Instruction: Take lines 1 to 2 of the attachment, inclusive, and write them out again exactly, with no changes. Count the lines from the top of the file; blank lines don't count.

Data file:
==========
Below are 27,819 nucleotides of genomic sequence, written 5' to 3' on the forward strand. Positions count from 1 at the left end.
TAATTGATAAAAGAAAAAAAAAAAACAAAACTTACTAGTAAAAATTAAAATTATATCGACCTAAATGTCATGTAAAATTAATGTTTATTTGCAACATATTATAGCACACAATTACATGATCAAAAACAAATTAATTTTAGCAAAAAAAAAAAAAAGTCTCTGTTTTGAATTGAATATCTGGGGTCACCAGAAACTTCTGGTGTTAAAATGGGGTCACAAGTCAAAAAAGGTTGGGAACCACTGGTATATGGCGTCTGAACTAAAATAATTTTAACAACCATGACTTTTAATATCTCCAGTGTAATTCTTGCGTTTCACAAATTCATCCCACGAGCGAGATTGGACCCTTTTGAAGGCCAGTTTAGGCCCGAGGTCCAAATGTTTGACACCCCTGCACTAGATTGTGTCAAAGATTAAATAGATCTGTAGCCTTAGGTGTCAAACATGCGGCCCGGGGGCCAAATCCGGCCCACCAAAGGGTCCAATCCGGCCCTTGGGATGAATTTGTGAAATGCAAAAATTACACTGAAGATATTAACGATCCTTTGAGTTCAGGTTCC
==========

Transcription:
Below are 27,819 nucleotides of genomic sequence, written 5' to 3' on the forward strand. Positions count from 1 at the left end.
TAATTGATAAAAGAAAAAAAAAAAACAAAACTTACTAGTAAAAATTAAAATTATATCGACCTAAATGTCATGTAAAATTAATGTTTATTTGCAACATATTATAGCACACAATTACATGATCAAAAACAAATTAATTTTAGCAAAAAAAAAAAAAAGTCTCTGTTTTGAATTGAATATCTGGGGTCACCAGAAACTTCTGGTGTTAAAATGGGGTCACAAGTCAAAAAAGGTTGGGAACCACTGGTATATGGCGTCTGAACTAAAATAATTTTAACAACCATGACTTTTAATATCTCCAGTGTAATTCTTGCGTTTCACAAATTCATCCCACGAGCGAGATTGGACCCTTTTGAAGGCCAGTTTAGGCCCGAGGTCCAAATGTTTGACACCCCTGCACTAGATTGTGTCAAAGATTAAATAGATCTGTAGCCTTAGGTGTCAAACATGCGGCCCGGGGGCCAAATCCGGCCCACCAAAGGGTCCAATCCGGCCCTTGGGATGAATTTGTGAAATGCAAAAATTACACTGAAGATATTAACGATCCTTTGAGTTCAGGTTCC